Distilling Structured Knowledge for Text-Based Relational Reasoning
Jin Dong | Marc-Antoine Rondeau | William L. Hamilton
Proceedings of the 2020 Conference on Empirical Methods in Natural Language Processing (EMNLP)
There is an increasing interest in developing text-based relational reasoning systems, which are capable of systematically reasoning about the relationships between entities mentioned in a text. However, there remains a substantial performance gap between NLP models for relational reasoning and models based on graph neural networks (GNNs), which have access to an underlying symbolic representation of the text. In this work, we investigate how the structured knowledge of a GNN can be distilled into various NLP models in order to improve their performance. We first pre-train a GNN on a reasoning task using structured inputs and then incorporate its knowledge into an NLP model (e.g., an LSTM) via knowledge distillation. To overcome the difficulty of cross-modal knowledge transfer, we also employ a contrastive learning based module to align the latent representations of NLP models and the GNN. We test our approach with two state-of-the-art NLP models on 13 different inductive reasoning datasets from the CLUTRR benchmark and obtain significant improvements.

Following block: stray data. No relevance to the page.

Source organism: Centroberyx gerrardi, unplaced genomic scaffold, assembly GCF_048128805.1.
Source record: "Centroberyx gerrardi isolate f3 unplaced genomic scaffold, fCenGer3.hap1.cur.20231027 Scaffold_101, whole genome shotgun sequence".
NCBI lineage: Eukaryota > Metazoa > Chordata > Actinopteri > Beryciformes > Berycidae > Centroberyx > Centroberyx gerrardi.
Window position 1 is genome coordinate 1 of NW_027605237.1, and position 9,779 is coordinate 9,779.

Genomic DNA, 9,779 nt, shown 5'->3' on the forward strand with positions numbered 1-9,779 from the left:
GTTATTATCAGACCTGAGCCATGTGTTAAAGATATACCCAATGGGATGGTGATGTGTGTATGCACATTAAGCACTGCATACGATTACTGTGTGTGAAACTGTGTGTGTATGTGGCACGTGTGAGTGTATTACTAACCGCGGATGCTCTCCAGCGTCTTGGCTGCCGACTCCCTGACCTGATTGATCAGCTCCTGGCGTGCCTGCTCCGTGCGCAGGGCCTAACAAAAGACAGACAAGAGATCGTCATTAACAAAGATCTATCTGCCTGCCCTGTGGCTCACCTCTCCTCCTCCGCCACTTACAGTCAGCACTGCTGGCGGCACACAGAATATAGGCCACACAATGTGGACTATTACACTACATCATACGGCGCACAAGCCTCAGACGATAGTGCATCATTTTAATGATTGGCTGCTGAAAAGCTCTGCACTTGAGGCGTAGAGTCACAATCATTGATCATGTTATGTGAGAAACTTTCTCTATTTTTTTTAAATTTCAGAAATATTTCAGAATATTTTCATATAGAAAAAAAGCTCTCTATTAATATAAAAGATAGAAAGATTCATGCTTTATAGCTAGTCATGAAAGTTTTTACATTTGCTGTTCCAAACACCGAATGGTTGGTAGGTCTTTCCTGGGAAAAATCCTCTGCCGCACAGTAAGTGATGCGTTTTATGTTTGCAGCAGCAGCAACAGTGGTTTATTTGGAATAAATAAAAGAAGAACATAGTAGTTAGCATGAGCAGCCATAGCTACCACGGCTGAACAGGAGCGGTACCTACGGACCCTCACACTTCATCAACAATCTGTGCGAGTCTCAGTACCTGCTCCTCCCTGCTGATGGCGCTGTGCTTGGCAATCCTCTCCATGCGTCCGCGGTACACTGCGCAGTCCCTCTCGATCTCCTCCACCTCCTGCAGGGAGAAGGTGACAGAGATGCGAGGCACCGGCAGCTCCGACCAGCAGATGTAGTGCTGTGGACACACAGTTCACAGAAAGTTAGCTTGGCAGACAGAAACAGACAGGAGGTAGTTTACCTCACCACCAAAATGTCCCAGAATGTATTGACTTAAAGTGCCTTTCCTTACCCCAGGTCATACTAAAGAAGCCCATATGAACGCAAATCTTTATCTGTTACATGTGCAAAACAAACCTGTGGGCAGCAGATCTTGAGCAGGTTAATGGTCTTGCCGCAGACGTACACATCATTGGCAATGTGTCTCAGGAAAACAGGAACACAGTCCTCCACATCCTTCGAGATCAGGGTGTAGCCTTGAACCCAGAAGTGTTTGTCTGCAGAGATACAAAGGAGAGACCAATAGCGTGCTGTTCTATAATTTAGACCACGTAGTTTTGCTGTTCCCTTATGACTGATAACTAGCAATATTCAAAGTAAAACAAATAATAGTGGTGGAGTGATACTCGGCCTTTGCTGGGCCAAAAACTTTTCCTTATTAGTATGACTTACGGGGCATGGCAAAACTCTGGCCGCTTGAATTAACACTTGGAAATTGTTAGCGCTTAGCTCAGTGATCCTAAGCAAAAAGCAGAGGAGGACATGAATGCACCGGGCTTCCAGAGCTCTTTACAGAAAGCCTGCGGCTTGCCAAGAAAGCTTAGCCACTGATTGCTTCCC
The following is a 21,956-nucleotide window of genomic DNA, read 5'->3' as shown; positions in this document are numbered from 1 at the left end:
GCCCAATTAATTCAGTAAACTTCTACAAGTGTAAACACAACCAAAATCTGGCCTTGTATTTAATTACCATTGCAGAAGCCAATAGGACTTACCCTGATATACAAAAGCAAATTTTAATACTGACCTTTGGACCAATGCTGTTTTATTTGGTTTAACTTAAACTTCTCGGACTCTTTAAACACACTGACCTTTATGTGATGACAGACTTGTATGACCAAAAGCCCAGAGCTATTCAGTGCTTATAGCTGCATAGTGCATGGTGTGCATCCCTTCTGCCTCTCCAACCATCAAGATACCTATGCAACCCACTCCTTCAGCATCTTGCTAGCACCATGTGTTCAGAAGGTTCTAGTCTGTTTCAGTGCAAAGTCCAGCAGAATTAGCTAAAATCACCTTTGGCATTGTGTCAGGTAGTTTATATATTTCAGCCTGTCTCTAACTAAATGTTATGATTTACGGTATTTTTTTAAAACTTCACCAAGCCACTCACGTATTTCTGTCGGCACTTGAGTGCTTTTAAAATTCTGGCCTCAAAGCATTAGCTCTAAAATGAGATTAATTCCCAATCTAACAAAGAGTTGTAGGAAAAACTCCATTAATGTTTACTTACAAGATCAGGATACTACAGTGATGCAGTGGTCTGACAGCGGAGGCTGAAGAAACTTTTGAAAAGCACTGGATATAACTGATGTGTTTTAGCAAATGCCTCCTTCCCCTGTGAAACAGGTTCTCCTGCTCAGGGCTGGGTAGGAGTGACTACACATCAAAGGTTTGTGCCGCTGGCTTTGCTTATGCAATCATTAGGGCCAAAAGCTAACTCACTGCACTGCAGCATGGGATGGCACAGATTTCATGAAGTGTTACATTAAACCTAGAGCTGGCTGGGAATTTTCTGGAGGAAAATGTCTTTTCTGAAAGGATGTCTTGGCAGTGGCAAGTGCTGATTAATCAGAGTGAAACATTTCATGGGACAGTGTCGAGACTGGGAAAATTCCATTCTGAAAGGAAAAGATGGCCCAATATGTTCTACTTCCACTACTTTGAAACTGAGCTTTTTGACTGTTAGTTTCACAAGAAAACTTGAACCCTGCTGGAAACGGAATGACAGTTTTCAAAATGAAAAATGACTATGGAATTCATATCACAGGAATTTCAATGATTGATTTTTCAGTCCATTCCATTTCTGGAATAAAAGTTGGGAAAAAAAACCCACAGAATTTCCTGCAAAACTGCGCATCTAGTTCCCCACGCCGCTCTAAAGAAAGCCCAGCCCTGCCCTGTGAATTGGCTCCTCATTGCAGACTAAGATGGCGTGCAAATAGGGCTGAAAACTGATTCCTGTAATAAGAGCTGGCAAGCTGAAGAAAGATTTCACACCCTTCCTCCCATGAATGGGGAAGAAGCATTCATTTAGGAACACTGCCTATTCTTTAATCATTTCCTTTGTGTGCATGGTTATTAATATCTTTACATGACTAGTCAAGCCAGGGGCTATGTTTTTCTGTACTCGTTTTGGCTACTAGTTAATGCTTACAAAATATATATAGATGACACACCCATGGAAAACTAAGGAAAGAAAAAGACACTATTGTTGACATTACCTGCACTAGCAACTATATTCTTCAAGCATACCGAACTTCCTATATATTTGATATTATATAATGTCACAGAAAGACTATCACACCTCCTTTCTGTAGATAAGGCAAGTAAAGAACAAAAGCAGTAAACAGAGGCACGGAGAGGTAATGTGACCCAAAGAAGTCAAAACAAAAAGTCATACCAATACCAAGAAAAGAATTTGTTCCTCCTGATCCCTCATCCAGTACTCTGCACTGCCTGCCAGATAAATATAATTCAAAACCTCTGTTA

We analyzed the outputs of multiple question answering (QA) models applied to the Stanford Question Answering Dataset (SQuAD) to identify the core challenges for QA systems on this data set. Through an iterative process, challenging aspects were hypothesized through qualitative analysis of the common error cases. A classifier was then constructed to predict whether SQuAD test examples were likely to be difficult for systems to answer based on features associated with the hypothesized aspects. The classifier’s performance was used to accept or reject each aspect as an indicator of difficulty. With this approach, we ensured that our hypotheses were systematically tested and not simply accepted based on our pre-existing biases. Our explanations are not accepted based on human evaluation of individual examples. This process also enabled us to identify the primary QA strategy learned by the models, i.e., systems determined the acceptable answer type for a question and then selected the acceptable answer span of that type containing the highest density of words present in the question within its local vicinity in the passage.